So, if ADHD or related executive functions deficits foster abnormal eating behaviors contributing to obesity, is there evidence supporting that ADHD and executive dysfunction also represent a barrier to effective and lasting weight loss in individuals with obesity? This starts being reported in the literature, although further and more methodologically sound evidence is needed.

In an observational study of 215 adults with obesity in a specialized clinics, Altfas [21] was the first to note that those without comorbid ADHD achieved nearly twice the BMI loss compared to patients with comorbid ADHD, despite the fact that the latter engaged in more visits, thus suggesting a pattern of “taking more time to accomplish less” associated with ADHD. Afterwards, in a study of adults involved in a behavioral weight loss program, Pagoto et al. [40] confirmed that participants with ADHD reported more previous weight loss attempts and lost less weight than those who did not screen positive for ADHD. Another recent study showed that patients presenting for bariatric surgery (BS) with comorbid ADHD had significantly more difficulties in following visits after BS than those without comorbid ADHD [41].

Indirect support to the hypothesis that executive function deficit is a barrier to effective weight control is also provided by a longitudinal prospective study by Speranza et al. [42] who found that alexithymia was a significant predictor of treatment outcome at 3-year follow-up in a sample of youths with eating disorder. Indeed, alexithymia is related to executive function deficits, as summarized in [43].

Given this preliminary literature, a crucial question is whether treatment of ADHD and/or improvement in executive functions are also effective in decreasing/preventing obesity in children with both conditions. There is initial evidence indicating that the answer may be affirmative.

In a study [44] of 242 individuals with a lengthy history of weight loss failure consecutively referred for refractory obesity, 78 patients (32.2%) screened positive for ADHD. Of these, 65 started pharmacotherapy for ADHD with psychostimulants, in addition to standard management for weight loss, and were followed up for an average of 466 days. Those who refused pharmacological treatment or who did not tolerate it for adverse events (n = 13) were also followed up, serving as comparisons, and received standard care for weight loss management. At follow-up, individuals who received treatment lost 12.36% of their initial weight, whereas comparisons gained an average of 2.78% (p < 0.001). A putative confounder in interpreting these results is the possible anorexigenic effect that may be associated with psychostimulant treatment. However, appetite reduction was evident in the first 4–6 weeks of treatment, but then it diminished and vanished in most of the subjects within 2 months. Therefore, the authors of the study concluded that it is unlikely that the anorexigenic effect of psychostimulants contributed to the weight loss at follow-up, after more than one year from the start of the treatment. A limitation of this study is its design: although the study was controlled, it was not randomized. Indeed, since the pharmacological treatment for ADHD is effective and is recommended in several guidelines, [6,9], for ethical reason it was not possible to randomize participants either to pharmacological treatment or placebo. As such, this study cannot provide high-level evidence. Although a randomized study testing the effects on weight of psychostimulants for ADHD would be challenging, interestingly, there is preliminary evidence from a randomized trial [45] suggesting that the training of executive functions is highly effective to improve the outcome of obesity. In this trial, Verbeken and coworkers assessed the effects of executive functions training with video games aimed at improving inhibitory control and working memory. They randomized 44 children (8-14 years) who were in the final part of a 10- month inpatients treatment program in an obesity centre to either 6-week executive functions training or to standard care for weight control. At 8 weeks after the training, children in the training group showed significantly better weight loss maintenance than those in the standard care group.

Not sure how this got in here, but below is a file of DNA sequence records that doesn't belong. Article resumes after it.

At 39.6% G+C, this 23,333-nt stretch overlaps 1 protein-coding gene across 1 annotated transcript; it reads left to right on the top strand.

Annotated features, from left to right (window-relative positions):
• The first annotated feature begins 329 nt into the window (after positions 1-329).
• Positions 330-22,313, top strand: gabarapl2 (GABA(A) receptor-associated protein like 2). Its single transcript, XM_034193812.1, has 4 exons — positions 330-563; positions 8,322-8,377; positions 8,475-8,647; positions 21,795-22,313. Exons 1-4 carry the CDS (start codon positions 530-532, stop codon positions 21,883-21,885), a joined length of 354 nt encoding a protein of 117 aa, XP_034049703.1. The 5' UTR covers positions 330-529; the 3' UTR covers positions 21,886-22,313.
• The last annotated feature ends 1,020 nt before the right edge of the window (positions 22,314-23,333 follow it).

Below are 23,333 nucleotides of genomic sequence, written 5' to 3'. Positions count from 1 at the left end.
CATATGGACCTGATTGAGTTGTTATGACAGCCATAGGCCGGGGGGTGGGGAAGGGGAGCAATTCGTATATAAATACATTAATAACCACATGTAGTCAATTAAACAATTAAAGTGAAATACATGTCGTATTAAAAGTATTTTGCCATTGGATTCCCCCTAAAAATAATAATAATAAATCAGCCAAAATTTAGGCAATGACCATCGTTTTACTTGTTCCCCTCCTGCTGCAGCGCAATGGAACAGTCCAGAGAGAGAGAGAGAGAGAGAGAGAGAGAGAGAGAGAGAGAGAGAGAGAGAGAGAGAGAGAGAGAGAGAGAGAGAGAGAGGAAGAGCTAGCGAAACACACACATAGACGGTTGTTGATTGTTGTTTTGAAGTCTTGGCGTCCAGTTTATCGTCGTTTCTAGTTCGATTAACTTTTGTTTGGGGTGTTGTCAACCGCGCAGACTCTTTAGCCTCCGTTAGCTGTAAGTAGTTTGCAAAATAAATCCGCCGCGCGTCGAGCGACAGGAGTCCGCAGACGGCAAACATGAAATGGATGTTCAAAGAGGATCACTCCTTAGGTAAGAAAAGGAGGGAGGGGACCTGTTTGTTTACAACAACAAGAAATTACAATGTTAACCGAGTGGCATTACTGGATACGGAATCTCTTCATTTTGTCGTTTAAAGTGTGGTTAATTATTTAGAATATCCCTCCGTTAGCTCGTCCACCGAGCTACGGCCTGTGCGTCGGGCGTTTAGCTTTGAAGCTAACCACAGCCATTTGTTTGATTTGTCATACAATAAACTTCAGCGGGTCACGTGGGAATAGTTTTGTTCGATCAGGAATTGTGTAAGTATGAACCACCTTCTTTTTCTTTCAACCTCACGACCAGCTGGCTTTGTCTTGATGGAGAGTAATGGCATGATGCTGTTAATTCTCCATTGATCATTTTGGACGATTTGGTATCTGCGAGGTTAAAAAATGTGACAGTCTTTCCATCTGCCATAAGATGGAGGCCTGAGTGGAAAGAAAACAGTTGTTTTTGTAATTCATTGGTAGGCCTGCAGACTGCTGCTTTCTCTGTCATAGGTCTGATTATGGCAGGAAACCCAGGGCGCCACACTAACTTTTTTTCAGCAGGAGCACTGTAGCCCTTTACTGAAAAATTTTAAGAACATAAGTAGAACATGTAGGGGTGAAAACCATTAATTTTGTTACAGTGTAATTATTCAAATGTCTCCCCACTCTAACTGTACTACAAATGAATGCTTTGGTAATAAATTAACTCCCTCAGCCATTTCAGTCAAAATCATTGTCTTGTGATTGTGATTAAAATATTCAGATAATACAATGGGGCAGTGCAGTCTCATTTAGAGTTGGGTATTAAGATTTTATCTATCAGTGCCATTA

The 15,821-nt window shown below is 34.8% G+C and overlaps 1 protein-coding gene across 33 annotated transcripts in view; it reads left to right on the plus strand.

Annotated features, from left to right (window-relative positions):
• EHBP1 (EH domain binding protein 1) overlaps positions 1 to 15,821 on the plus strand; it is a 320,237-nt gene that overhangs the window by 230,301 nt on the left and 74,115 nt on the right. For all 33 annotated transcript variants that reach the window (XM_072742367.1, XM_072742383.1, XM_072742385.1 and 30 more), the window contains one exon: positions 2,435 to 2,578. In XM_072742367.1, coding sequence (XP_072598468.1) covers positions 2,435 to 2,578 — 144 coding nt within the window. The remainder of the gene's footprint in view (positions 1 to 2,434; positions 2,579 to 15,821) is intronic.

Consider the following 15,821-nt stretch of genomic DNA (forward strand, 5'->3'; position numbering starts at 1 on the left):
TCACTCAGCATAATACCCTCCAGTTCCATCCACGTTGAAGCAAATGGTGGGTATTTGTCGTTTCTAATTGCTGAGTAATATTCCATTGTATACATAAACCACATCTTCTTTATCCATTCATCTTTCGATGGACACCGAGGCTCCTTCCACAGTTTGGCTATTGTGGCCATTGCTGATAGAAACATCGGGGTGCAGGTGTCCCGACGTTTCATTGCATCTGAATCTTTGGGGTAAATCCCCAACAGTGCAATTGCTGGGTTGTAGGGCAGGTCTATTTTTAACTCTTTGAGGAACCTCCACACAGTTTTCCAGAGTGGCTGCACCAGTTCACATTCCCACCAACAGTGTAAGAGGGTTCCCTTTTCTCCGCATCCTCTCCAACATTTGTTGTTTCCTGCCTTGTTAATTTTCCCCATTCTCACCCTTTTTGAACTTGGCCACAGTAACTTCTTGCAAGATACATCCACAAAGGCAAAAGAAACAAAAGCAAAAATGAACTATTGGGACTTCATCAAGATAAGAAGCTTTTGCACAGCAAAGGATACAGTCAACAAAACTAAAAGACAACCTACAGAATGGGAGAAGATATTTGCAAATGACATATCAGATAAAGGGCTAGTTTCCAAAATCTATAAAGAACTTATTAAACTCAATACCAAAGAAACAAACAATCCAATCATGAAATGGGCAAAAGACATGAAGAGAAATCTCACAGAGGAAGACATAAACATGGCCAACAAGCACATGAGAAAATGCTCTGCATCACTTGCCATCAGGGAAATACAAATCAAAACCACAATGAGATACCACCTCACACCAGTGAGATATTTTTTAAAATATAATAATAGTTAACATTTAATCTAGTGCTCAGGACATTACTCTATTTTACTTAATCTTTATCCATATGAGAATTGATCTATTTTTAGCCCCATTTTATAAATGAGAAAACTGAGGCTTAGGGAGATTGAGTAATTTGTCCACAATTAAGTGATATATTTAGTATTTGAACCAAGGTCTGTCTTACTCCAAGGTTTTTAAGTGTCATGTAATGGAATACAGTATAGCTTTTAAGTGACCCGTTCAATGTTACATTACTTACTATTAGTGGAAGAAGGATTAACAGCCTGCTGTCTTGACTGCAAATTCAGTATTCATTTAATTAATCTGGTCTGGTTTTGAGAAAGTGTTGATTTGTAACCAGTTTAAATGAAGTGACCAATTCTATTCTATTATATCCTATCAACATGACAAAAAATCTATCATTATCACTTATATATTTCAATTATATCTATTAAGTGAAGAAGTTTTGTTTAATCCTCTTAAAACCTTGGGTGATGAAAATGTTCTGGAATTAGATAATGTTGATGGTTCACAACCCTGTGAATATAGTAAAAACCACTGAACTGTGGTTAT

Clinical implications

If further methodologically sound studies confirm that ADHD and/or related executive functions deficits are a barrier to effective weight loss, it would be worthy for the clinicians and professionals involved in the management of obesity to screen for ADHD and impairment in executive functions. We note that professionals involved in the treatment of obesity usually do not have an appropriate knowledge of ADHD and related disorders. A systematic screening and appropriate treatment of ADHD and/or executive functions deficits might not only reduce the burden of ADHD, but also improve the outcome of patients with a past history of weight loss failure. This is particularly relevant in terms of decreasing the stigma associated with obesity. Unfortunately, a common belief manifested not only by the lay public but also by some professionals is that individuals with obesity may fail to succeed at weight-loss programs due to their “laziness” [46]. Inattention and related impaired executive functions, as well as impulsivity that hamper the appropriate adherence to a regular diet regimen, might be mistakenly attributed to laziness and “character problems”. Therefore, awareness that unsuccessful weight loss may be due, at least in part, to neurocognitive impairment could contribute to decrease the stigma associated with obesity.